Over the weekend, the Chinese government did something that has not been attempted in nearly 40 years: Launch a spacecraft for a soft landing to the Moon.
On Dec. 1, 2013, the Chang’e 3 lander and rover launched successfully from the Xichang Satellite Launch Center in Sichuan, China. It’s on a direct orbital insertion path, meaning it heads straight from Earth to the Moon (sometimes, long, looping paths are taken to utilize Earth’s gravity for maneuvers to save fuel). It should enter lunar orbit on Dec. 6, orbit for a week, then land in an area called Sinus Iridum (“Bay of Rainbows”) on Dec. 14.
I have some thoughts on this, but first, there’s a launch video that — as is usually the case with launch videos — is very, very cool.
Launch occurs one minute into the video (although I have to say, a few seconds earlier when they cut to the shot of the bottom of the rocket, with the small fins and engines bells sticking out, I had a momentary flashback to watching Gerry Anderson supermarionation TV shows as a kid). Other key moments are at 1:29, when they cut to the external rocketcam, 3:19 when the external boosters cut out and fall away, 3:33 when the second stage ignites after the first falls away, and 6:38 when the third stage booster ignites and the second stage falls away.
The rocket used was the biggest and heaviest of China’s Long March boosters, powerful enough to fling the 1200 kilogram (2600 pound) rover and lander to the Moon. Once they land, the rover will deploy and wander the surface to make scientific measurements. The instruments include the usual sorts of things for a rover: cameras, surface probes, mineralogical testing devices, and a far-ultraviolet telescope; UV light is absorbed by Earth’s atmosphere, so the airless Moon is a good platform for such an astronomical device.
The mission has a three month nominal lifespan, and is a testbed for future and more ambitious rovers. You can read more about all this at Emily Lakdawalla’s blog at The Planetary Society.
So what do we make of this?
First, China has been launching rockets since 1970, and has done quite a bit of space exploration. It seems like a straightforward enough assumption that they will continue to aim for the Moon — they’ve launched two orbiters, Chang’e 1 and 2, already — with an eye toward eventual crewed mission. They’ve already been building space stations in low Earth orbit (the Tiangong space station in the movie “Gravity”? Yeah that’s real), and have invested a lot of cash into space; they have four main launch sites and are clearly serious about this next step in human exploration.
I’ve written my thoughts about this a few times in the past, usually when China makes progress, or when NASA’s future is threatened yet again by Congress, the White House, or its own Administration. The bottom line is this: I want humans to live in and explore space. If those humans are Chinese, or Russians, or what-have-you, then I’m glad, because it significantly improves the long-term survival chances of our species.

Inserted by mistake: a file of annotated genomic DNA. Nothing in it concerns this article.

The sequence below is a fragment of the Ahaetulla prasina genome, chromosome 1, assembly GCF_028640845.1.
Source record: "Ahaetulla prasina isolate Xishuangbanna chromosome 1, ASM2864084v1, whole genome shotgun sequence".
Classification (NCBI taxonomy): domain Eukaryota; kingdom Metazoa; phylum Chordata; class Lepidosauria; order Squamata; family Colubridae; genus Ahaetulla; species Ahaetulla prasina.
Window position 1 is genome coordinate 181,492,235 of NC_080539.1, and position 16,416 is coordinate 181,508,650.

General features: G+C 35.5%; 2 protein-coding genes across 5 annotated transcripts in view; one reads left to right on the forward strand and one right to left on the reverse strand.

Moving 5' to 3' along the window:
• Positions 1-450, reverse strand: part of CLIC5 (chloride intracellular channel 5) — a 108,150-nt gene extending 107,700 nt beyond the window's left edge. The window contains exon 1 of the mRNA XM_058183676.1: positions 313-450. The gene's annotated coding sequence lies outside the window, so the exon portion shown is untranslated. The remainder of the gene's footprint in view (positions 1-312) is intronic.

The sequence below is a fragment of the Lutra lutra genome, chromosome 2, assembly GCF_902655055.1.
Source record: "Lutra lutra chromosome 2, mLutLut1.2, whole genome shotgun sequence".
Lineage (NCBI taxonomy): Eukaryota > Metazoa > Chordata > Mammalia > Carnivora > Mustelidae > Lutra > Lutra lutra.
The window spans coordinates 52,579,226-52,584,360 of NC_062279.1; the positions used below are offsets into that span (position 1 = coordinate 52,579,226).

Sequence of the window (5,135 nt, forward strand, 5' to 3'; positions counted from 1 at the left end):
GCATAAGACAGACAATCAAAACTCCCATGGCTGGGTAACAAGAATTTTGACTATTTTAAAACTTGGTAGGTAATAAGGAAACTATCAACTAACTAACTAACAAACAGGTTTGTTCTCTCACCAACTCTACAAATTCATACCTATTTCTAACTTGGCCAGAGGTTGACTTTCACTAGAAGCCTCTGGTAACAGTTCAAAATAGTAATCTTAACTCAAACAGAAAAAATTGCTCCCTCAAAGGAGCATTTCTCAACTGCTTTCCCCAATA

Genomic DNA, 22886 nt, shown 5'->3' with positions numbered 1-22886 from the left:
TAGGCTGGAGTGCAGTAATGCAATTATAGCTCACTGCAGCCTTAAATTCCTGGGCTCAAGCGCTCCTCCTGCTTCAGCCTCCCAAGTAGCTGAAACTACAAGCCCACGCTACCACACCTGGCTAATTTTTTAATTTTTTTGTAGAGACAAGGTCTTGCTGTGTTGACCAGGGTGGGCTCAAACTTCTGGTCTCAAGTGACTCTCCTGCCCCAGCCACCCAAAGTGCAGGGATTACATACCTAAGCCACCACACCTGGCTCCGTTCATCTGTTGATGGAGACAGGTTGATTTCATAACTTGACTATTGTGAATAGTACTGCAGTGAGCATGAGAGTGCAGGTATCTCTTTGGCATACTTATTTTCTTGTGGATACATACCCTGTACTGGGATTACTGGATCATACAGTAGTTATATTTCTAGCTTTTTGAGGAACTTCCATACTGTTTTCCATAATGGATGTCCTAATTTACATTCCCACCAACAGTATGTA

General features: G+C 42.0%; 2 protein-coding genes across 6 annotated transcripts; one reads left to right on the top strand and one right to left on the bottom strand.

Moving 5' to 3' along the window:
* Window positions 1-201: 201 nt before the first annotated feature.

But I’m an American, and there’s some amount of pride in me. This country has always been a leader in pushing back the boundaries of space, and inspiration is no small part of that. I want to see my own nation continuing that pioneering spirit, but instead I see it all-too-commonly mired in bureaucracy and politics, and stunted by a lack of vision.
I am not interested in another space race. This needs to be articulated clearly: Such things tend to be all flash and no substance. In the 1960s it led to many Soviet and American disasters, and to a too-well-defined and specific goal: Landing humans on the Moon. Once those footprints were there, we turned on backs on the Universe, or at least the human exploration of it. A race has a finish line, and once you cross that line, you’re done.
That is precisely the opposite philosophy we should have right now. Exploring space is a long-term goal, one with many paths, many achievements along the way, and not one shining endpoint where, once we get there, we can rest.
What I hope to see from this latest Chinese effort is a rekindled sense of desire in America, a strong sense that once again we should be leaders in this grandest of all adventures. We need to achieve a balance between good-natured national competition and cooperation, so that all humans can benefit as we reach for the sky. And the benefits are many.
My congratulations to the people of China as they strive for the Moon. I hope that in a few years, there will be many others of us joining them.
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